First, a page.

RR: It's interesting that you said it's a possibility. Because that's what your screen mother, Mimi, says in the film when she and Jim Grant are arguing. His argument is that Hey, it was over and we were wasting our time beyond a certain point. And she says, No, it's never over as long as the cause is there, that the reason to revolt is still there. That's a good point, and he's saying you dont want to waste your time, time moves on. So my character and Julie's character are having that debate, and I think it is structured in such a way that maybe the audience will [be inspired] to have that same discussion. But Brit, you wanted something to happen that would reflect the voice of your generation. One of the things that's beautiful about Brit, and makes her such a joy to work with, is that whatever she does, whatever way she plays, there's always the truth. She's a person of supreme truth in whatever she's doing. Truth just comes though. It's such a valuable asset. I felt that when we met and first talked, I felt that in her work that I saw at the festival. And she let that happen in the film. It wasn't anything I did or said [as the director], it was just, Brit, take it and go with it because I know that whatever you do the truth is going to come out. And that's going to be a powerful force against what Shia is playing with [in their scenes together]. I would think that maybe Brit [feels the same way] I did when I was young. I was disappointed with my generation and my voice [because] I wanted to succeed. We thought we were not being told the truth in this country, so we wanted to be the voice of truth, and the fact that we couldn't make it happen was kind of disappointing. Now I see Brit as an emissary for her generation.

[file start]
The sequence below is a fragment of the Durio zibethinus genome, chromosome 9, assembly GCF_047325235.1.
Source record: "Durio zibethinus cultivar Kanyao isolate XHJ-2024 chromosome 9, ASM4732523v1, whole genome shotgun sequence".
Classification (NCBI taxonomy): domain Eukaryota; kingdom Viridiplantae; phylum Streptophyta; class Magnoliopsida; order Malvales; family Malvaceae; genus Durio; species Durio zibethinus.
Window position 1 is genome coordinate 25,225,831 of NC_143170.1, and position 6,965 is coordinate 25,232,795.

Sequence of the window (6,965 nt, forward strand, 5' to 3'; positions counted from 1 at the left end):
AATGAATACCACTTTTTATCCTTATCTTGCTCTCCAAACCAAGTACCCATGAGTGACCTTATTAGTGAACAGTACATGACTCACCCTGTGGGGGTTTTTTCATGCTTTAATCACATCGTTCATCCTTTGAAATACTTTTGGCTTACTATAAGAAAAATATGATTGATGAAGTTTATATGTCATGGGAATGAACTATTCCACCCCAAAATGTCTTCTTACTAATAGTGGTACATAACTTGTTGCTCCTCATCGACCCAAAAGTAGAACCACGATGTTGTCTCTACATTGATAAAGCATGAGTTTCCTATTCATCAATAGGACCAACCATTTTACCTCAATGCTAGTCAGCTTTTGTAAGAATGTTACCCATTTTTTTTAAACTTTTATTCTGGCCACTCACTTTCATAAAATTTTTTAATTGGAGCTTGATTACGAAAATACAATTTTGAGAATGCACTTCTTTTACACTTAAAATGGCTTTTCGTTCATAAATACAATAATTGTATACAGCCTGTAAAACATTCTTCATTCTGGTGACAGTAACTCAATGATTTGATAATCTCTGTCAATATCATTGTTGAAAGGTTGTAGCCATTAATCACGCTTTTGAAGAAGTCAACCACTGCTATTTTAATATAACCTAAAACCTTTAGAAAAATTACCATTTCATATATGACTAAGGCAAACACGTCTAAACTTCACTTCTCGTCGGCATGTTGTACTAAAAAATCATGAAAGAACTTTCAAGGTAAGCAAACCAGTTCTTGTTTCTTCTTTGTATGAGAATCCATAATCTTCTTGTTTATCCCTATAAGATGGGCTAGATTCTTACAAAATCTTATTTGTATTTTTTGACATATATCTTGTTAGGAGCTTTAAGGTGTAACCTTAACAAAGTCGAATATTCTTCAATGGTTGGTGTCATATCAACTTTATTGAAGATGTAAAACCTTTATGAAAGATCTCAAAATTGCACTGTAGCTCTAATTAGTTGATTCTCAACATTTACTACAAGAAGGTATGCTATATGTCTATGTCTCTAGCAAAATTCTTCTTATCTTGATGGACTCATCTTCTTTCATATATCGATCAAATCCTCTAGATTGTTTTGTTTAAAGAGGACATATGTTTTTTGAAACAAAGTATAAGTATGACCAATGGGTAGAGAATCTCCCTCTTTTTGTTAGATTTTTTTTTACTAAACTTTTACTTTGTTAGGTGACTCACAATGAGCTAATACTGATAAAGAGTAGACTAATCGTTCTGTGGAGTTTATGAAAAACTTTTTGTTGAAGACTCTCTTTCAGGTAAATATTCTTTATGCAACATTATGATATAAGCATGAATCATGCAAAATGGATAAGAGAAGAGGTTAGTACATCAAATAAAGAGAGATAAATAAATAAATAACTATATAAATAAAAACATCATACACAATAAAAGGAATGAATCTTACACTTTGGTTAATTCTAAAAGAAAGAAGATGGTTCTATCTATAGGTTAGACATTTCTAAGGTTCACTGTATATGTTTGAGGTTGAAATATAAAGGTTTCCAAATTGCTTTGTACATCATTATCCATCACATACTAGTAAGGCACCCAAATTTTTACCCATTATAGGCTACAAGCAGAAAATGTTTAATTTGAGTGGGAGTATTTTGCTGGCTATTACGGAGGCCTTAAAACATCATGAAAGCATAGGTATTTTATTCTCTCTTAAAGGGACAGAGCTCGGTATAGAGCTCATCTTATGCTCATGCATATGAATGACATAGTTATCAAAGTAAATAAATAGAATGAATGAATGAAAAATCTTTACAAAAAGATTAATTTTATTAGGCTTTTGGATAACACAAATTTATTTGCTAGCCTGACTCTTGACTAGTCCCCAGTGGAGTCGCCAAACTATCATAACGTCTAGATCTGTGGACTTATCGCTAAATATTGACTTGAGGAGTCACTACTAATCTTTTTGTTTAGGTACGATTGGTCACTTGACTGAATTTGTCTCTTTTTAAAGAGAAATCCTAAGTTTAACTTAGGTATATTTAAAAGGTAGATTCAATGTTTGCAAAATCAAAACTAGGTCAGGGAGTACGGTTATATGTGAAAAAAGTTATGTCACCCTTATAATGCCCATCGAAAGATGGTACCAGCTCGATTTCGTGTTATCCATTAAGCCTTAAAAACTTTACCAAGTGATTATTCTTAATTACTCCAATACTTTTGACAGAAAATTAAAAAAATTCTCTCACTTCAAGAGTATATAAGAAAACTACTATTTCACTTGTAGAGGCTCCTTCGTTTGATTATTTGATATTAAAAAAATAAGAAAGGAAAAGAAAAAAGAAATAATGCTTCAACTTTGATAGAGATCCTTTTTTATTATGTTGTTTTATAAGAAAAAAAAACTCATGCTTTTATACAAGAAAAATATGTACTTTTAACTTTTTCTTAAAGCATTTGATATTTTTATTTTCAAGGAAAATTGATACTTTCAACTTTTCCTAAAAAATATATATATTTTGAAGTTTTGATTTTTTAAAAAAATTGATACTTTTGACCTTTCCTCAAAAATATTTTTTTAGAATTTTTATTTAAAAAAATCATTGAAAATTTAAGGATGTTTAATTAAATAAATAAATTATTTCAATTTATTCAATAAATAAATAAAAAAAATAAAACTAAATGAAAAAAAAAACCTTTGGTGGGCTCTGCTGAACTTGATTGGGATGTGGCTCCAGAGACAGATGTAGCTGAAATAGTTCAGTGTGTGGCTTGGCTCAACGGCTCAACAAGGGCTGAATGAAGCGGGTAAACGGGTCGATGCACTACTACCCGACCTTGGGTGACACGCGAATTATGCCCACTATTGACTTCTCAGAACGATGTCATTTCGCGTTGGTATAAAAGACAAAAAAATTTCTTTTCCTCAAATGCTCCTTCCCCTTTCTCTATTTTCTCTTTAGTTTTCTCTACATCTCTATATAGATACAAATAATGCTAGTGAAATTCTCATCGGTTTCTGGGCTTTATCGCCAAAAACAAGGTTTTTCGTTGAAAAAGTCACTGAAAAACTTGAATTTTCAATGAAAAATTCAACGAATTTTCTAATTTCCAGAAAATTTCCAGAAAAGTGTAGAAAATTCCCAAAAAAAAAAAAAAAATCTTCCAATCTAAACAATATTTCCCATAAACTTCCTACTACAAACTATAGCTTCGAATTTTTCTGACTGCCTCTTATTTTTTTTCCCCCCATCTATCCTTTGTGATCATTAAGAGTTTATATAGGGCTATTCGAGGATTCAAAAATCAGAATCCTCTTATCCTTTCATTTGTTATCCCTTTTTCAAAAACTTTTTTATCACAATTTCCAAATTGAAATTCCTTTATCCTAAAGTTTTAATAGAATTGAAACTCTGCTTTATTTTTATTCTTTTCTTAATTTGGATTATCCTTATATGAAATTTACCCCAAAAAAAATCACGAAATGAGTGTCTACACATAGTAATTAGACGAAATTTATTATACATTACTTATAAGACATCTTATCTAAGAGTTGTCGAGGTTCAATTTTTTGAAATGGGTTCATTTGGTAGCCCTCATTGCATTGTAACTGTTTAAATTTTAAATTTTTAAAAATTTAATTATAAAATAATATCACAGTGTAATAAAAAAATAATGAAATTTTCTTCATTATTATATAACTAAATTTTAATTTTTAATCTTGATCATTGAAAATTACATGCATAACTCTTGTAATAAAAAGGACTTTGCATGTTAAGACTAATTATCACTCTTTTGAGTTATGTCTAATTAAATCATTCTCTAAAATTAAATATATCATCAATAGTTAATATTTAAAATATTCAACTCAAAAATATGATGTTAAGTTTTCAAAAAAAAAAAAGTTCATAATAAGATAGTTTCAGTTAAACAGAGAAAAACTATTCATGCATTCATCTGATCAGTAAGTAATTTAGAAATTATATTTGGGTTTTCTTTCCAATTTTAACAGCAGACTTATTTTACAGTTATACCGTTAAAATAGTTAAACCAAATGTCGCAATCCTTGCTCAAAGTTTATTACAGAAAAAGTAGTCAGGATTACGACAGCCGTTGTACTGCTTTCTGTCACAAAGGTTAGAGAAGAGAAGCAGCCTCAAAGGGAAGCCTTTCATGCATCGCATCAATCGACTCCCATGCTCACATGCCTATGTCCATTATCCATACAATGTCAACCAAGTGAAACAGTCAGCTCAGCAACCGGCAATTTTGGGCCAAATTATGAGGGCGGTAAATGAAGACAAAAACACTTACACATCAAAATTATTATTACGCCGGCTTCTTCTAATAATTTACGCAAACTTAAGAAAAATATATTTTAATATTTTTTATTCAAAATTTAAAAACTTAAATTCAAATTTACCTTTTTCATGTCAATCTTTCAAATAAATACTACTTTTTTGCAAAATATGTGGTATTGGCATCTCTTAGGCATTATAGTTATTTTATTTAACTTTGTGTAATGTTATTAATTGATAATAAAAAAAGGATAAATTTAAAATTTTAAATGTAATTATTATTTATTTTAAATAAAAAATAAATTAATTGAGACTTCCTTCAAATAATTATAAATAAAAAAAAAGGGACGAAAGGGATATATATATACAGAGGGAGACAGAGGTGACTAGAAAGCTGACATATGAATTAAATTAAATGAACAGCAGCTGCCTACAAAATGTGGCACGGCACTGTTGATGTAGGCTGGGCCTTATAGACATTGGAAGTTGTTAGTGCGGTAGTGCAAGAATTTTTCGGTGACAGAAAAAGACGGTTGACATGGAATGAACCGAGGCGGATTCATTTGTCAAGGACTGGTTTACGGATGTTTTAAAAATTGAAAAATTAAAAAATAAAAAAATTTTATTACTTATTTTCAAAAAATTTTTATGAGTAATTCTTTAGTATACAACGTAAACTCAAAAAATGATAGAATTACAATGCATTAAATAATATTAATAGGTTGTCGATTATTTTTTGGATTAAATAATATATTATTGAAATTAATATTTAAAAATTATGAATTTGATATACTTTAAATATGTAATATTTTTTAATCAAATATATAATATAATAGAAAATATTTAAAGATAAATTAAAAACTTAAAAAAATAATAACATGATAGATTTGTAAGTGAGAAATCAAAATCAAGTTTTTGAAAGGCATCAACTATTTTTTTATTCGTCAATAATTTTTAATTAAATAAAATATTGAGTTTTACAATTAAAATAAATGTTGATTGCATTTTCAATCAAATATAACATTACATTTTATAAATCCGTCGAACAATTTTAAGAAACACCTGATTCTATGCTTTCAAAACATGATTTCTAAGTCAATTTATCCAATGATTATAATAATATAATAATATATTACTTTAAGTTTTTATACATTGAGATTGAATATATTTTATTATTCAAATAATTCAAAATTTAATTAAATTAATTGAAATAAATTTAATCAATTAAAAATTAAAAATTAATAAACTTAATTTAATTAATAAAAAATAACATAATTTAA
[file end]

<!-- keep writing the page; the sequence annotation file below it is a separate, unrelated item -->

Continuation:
(L-R) Brit Marling, Jackie Evancho, Stanley Tucci, Robert Redford, moderator Annette Insdorf

Photo: DP